Scott Steele: Yeah, there's no question that there's a lot of different variations out there depending on the urgency of the surgery and what's the underlying problem that requires surgery. But walk me through a little bit about just the overall dietician's role during this perioperative period, and does the patient meet with you? Do you follow them through their entire period, and then what is the role for the nutrition in the dietician specifically regarding that after the surgery?
Amanda Igel: Well, beforehand you have the option to meet with a dietician. Usually we have a role of outpatient nutrition, or if you need some pre-op surgery, you may come into the hospital where we would help you optimize your nutrition. Whether it would be through aggressive feeding, using supplements, or sometimes you get pre-admitted to the hospital to start on IV nutrition, also called parenteral nutrition, for about a week before surgery.
The best way to determine your nutritional risk is we do a screening tool, basically it's two questions. So you can ask yourself, have I lost weight without trying, and have I been eating poorly because of a decreased appetite? So those are the two questions that usually we will ask you postoperatively when you're in the hospital, but you can think about those before you have your surgery. The best time to start basically loading up on your nutrition is as early as you can, but ideally at least a week before. If you take some kind of protein supplements or eat high-protein foods, then your chances of postoperative recovery are usually better.
Scott Steele: Let's talk about a little myth or reality here. So first one, a patient that is overweight or heavier, big and bulky, they got good nutrition. Is that a myth or reality?
Amanda Igel: It's a total myth. Oftentimes I see malnutrition in all various sizes. A lot of the times when people come into the hospital and they are in a larger body, usually they have more muscle wasting. So when you don't have those muscle stores, a lot of the times you can't heal properly. So it's important for everybody to at least try to maintain some kind of nutritional intake, regardless of what body size you're in.
Scott Steele: Let's go to the other extreme. Somebody who's thin, they're an optimal nutritional status.
Amanda Igel: We do something called a nutrition focused physical exam. So we're looking at fat muscle loss. We're taking a detailed history of your intakes, any kind of GI issues, and then also your functional status as well. So that's how we determine what kind of nutritional state that you're in. You can be in a thinner body, and especially if that's what you live in, a lot of the times you're able to recover. However, the lower body mass index you are, the more likely you are to have poor recovery or lower stores of those fat and muscle reserves.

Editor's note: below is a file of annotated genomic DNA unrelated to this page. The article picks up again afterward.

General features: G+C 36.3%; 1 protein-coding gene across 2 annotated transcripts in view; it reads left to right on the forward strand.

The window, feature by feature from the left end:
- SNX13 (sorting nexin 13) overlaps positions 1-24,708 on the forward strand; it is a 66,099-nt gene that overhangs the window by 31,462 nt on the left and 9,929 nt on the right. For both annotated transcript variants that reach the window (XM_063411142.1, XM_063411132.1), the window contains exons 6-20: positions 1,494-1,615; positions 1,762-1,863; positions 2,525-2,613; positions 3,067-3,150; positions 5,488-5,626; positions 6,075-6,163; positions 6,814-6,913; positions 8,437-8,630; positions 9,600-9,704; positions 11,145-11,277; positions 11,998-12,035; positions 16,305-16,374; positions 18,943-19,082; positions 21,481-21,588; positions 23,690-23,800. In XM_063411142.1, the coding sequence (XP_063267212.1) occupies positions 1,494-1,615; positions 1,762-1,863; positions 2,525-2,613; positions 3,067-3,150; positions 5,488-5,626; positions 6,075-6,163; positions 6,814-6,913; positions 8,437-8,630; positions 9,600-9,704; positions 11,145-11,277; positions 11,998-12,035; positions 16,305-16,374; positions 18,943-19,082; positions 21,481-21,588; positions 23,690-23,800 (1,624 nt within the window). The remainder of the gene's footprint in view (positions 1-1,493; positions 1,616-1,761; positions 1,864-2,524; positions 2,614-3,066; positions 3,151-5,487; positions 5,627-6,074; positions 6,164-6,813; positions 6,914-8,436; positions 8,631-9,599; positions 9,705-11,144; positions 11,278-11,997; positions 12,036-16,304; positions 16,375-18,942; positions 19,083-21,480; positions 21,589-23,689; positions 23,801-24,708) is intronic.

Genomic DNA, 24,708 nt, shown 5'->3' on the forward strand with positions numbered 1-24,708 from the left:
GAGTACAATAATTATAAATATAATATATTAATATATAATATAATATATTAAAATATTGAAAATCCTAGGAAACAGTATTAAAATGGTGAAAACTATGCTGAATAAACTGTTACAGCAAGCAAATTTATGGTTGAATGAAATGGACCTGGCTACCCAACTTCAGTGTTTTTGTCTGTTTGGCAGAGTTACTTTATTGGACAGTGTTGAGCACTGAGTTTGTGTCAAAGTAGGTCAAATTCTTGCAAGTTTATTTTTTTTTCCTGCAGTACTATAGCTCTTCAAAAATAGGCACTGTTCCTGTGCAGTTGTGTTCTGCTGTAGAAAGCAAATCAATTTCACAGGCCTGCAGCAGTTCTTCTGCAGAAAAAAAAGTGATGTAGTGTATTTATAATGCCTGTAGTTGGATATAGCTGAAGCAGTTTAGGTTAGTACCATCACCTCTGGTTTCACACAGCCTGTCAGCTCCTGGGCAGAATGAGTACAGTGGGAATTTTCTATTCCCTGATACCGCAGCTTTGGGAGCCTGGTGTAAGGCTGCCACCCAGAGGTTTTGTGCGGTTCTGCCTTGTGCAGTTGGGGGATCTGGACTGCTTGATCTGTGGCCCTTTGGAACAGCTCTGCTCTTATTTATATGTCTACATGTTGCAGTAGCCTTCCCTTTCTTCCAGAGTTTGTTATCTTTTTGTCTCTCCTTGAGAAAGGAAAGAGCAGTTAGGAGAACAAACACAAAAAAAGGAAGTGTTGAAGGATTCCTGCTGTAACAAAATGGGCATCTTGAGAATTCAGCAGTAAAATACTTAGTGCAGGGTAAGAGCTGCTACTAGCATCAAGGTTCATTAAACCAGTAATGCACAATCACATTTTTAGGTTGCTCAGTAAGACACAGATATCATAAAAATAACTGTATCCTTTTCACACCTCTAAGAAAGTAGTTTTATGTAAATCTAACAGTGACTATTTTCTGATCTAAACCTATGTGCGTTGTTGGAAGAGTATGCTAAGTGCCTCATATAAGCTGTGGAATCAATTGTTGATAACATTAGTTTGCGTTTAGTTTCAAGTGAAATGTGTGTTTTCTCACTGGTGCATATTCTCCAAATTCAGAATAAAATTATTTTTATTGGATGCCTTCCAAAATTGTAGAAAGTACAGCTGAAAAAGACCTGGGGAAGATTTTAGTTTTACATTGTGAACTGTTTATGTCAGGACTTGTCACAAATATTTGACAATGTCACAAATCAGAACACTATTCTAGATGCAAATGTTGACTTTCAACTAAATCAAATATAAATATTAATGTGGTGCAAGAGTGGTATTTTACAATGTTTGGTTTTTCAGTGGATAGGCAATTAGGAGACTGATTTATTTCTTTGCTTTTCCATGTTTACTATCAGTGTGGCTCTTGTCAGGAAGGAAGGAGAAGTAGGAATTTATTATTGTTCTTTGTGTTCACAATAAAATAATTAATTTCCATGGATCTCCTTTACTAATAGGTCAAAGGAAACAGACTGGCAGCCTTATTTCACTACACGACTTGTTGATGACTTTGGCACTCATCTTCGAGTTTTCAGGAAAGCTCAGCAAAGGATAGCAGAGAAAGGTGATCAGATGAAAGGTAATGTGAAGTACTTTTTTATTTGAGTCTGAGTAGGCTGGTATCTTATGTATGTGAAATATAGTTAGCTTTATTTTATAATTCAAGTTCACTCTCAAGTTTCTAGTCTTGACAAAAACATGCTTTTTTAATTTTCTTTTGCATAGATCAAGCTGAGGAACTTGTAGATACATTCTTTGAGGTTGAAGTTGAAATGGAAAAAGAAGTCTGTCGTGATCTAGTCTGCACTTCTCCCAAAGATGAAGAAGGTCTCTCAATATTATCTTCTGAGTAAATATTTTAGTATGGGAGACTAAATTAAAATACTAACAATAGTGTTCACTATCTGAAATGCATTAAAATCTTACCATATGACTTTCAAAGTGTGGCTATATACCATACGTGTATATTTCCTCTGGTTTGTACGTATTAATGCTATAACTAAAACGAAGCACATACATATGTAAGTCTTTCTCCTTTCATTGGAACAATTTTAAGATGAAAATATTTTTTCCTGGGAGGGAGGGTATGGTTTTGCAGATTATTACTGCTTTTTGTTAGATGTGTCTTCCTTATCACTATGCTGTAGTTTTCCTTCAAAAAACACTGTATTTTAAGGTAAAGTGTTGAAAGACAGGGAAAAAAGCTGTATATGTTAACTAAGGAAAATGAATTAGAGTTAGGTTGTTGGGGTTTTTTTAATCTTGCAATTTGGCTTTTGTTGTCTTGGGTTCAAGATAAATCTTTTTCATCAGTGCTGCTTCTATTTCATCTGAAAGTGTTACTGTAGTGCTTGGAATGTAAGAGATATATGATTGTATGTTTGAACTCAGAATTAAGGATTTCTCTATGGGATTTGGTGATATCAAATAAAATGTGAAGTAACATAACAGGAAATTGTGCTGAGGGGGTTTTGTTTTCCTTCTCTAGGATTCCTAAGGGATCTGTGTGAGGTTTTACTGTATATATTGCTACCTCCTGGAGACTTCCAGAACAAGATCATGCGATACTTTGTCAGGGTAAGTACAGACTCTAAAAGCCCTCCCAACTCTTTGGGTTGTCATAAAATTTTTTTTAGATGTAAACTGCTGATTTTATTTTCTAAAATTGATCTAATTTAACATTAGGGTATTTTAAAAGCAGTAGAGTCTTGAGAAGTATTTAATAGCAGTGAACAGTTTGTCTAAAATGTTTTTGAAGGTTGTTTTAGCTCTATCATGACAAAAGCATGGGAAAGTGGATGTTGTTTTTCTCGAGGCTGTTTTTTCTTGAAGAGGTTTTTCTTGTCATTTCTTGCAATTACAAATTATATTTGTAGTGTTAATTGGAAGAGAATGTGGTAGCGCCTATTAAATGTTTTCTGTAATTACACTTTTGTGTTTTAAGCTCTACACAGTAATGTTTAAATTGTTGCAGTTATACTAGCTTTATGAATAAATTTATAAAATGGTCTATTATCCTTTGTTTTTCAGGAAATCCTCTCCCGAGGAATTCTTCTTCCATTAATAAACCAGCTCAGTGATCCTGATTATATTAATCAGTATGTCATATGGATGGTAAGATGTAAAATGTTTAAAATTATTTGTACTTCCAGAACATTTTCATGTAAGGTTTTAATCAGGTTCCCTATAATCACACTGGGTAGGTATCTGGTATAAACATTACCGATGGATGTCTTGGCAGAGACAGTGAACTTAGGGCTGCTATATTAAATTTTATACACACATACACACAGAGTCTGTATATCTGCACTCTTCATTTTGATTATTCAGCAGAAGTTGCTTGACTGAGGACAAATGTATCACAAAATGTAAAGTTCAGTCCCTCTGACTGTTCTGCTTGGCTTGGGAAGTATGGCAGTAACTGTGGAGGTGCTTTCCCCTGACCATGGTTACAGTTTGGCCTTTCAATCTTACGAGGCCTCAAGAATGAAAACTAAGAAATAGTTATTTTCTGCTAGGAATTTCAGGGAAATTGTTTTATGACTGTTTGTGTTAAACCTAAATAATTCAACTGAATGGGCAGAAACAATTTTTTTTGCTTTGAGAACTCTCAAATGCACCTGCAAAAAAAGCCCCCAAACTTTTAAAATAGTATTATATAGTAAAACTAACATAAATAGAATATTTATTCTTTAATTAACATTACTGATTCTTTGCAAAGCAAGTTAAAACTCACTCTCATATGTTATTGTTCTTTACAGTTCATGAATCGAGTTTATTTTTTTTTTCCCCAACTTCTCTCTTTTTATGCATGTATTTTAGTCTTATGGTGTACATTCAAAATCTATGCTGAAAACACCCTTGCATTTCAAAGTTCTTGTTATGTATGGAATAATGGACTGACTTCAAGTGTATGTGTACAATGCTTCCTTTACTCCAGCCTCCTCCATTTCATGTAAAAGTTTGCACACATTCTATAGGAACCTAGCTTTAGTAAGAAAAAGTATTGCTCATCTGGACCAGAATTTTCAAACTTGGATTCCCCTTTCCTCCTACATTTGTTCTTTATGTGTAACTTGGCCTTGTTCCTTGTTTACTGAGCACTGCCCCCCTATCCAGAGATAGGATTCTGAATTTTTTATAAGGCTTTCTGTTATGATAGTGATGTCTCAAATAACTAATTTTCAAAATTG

Scott Steele: So one of the things that you said is that you want to prepare patients for surgery if indeed they are able to be prepared. How long of a time period is that? And let's say that there's a patient that doesn't have access to some of these high-quality foods or anything. What can they go to the store and look for?
Amanda Igel: High-nutrient dense foods, I usually include something that is nuts, seeds. If you can't eat that, smooth peanut butters. My favorite is the cheese and crackers. So, have a little party with your cheese and cracker plate. Other things that I like to recommend are any kind of meats, dairy, eggs, nuts and seeds are all great sources of protein.
The other thing to think about is also caloric density. So you can be pounding away at protein all day long, but if you're not meeting your overall caloric needs to maintain your weight, you're not doing any justice as far as putting yourself in nutritional surplus, you're still going to be in that nutritional debt. So other calorically dense foods can be things like oils, butters, higher-fat dairies, those types of things. Especially if you're struggling with eating, large volumes of food can also be helpful.
Scott Steele: Take a typical patient that undergoes an abdominal operation or a major thoracic operation in the chest. Do they lose weight after that? How long does it take them to get back to that nutritional status where they're status quo?